are schools

The healthiness in the confined spaces and in schools is a “red code” phenomenon. Children are particularly susceptible to the effect of indoor pollutants. The presence of numerous pollutants, as well as the hot-humid climate of the rooms which facilitate the growth of mites and fungi in domestic dust, have contributed to the increase in the incidence and prevalence of chronic respiratory diseases, asthma and allergies in childhood.

Indoor pollution in Europe is estimated to be responsible for 4.6% of deaths from all causes and 31% of DALY (Disability Adjusted Life Years) disabilities in children aged 0 to 4. Considering the increased vulnerability of children, the air of the spaces where they spend the most time, the home and the school (considered as among the safest environments), is often contaminated by significant levels of polluting substances.

Studies conducted in Europe, as early as the 1990s, showed that current asthma in children and adolescents was positively associated with many factors present in the school environments, including humidity, VOCs (formaldehyde included), mold, bacteria and allergens. Recent studies conducted in schools in Northern Europe and in Italy have shown that an air quality and sub-optimal microclimatic conditions can also adversely affect the performance of students’ school work.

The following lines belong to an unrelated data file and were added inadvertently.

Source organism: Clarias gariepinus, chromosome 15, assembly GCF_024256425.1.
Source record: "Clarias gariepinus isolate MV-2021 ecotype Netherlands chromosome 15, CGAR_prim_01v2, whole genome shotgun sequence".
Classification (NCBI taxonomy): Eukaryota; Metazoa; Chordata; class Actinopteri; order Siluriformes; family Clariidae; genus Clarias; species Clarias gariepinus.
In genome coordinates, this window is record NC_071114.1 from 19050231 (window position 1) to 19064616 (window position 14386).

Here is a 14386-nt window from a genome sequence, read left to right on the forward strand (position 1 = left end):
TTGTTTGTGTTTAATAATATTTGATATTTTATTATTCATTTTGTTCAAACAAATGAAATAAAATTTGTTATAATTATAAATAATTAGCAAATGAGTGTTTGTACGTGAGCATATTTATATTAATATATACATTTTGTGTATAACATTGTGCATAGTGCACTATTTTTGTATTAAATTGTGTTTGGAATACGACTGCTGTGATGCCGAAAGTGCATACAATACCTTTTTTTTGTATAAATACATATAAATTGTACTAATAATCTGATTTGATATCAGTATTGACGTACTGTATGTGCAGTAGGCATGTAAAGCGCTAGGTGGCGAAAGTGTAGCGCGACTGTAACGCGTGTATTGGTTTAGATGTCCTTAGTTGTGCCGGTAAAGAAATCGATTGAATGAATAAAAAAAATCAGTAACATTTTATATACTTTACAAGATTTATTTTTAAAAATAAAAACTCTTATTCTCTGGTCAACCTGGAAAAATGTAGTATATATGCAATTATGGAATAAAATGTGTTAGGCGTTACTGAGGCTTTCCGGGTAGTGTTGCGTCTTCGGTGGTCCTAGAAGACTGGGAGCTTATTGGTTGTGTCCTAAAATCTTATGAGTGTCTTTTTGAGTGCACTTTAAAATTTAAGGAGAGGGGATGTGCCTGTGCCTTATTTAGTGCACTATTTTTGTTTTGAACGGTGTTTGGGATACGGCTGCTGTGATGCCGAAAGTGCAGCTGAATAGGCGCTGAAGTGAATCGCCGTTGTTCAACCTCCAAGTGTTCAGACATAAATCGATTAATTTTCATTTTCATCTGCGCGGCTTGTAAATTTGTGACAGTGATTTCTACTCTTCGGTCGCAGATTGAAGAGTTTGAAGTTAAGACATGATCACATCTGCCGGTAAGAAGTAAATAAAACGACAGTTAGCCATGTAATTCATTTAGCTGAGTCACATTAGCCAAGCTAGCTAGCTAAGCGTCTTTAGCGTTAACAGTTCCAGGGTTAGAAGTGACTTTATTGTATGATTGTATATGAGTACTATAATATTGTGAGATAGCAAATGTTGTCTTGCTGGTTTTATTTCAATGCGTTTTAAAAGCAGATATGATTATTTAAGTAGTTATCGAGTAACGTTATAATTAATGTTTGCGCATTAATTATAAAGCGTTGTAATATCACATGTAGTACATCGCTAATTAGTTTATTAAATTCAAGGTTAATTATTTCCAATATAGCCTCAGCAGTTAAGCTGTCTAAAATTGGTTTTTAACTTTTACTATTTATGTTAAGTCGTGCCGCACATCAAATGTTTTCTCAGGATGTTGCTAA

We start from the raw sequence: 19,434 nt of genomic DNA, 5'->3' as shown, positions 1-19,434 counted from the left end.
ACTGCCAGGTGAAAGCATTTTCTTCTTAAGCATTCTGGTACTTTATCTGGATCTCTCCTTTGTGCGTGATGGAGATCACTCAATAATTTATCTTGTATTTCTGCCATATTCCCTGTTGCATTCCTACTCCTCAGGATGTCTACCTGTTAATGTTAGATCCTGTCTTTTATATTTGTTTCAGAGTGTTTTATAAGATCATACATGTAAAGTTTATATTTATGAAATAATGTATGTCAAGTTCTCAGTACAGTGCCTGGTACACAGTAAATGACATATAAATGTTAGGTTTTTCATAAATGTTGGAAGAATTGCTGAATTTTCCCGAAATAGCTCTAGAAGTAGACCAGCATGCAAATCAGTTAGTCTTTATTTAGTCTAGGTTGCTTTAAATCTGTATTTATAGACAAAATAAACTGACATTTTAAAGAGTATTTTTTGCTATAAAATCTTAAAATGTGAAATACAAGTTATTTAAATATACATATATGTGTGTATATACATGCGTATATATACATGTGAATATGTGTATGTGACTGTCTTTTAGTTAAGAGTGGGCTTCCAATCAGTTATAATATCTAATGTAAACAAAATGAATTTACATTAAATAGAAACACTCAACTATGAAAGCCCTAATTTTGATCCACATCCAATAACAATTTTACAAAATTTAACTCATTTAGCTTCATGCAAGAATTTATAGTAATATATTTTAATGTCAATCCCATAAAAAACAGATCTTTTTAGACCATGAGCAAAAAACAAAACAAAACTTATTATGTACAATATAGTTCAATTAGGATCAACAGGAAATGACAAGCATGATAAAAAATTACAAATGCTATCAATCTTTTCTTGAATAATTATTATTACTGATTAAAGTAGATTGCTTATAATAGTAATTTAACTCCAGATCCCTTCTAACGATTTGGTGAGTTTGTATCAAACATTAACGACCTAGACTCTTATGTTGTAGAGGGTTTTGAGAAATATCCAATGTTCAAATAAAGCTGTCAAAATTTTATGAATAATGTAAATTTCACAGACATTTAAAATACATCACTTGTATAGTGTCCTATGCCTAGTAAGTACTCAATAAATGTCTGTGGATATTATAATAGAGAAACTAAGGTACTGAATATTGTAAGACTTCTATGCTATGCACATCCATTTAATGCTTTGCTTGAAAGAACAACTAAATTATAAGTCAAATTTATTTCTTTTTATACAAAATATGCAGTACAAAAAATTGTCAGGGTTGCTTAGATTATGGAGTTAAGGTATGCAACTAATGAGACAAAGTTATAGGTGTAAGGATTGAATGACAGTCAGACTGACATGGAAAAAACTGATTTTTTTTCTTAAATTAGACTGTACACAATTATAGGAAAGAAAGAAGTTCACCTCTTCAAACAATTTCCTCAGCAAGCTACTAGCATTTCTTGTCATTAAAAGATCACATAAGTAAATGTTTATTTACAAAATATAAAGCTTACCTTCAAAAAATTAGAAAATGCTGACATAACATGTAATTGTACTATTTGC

Notes: The Disability-adjusted life year or DALY is a measure of the global severity of a disease, expressed as the number of years lost due to illness, disability or premature death.



A sensitive target for the problem of indoor pollution is represented by schools in relation to the susceptibility of children and young people who spend a large part of their time within the school walls. Each environment is exposed to different polluting agents, which compromise the healthiness of: classrooms, offices, laboratories, libraries, gyms, toilets, auditoriums, canteens. Each of these spaces can present specific sources and pollutants as well as a characteristic microclimate.

Potential sources of VOCs in such environments can be: the heating system, cleaning the premises with detergents, building materials, disinfection and disinfestation, the use of paints and solvents, as well as the presence of the occupants who make use of personal hygiene products, perfumes, deodorants and hairsprays. To these are added potential emissions of teaching materials such as markers, paints, glues, rubber products. Among these pollutants, micro dust and mites, which proliferate thanks to them that, play an important role. And they should be permanently expelled from the building.

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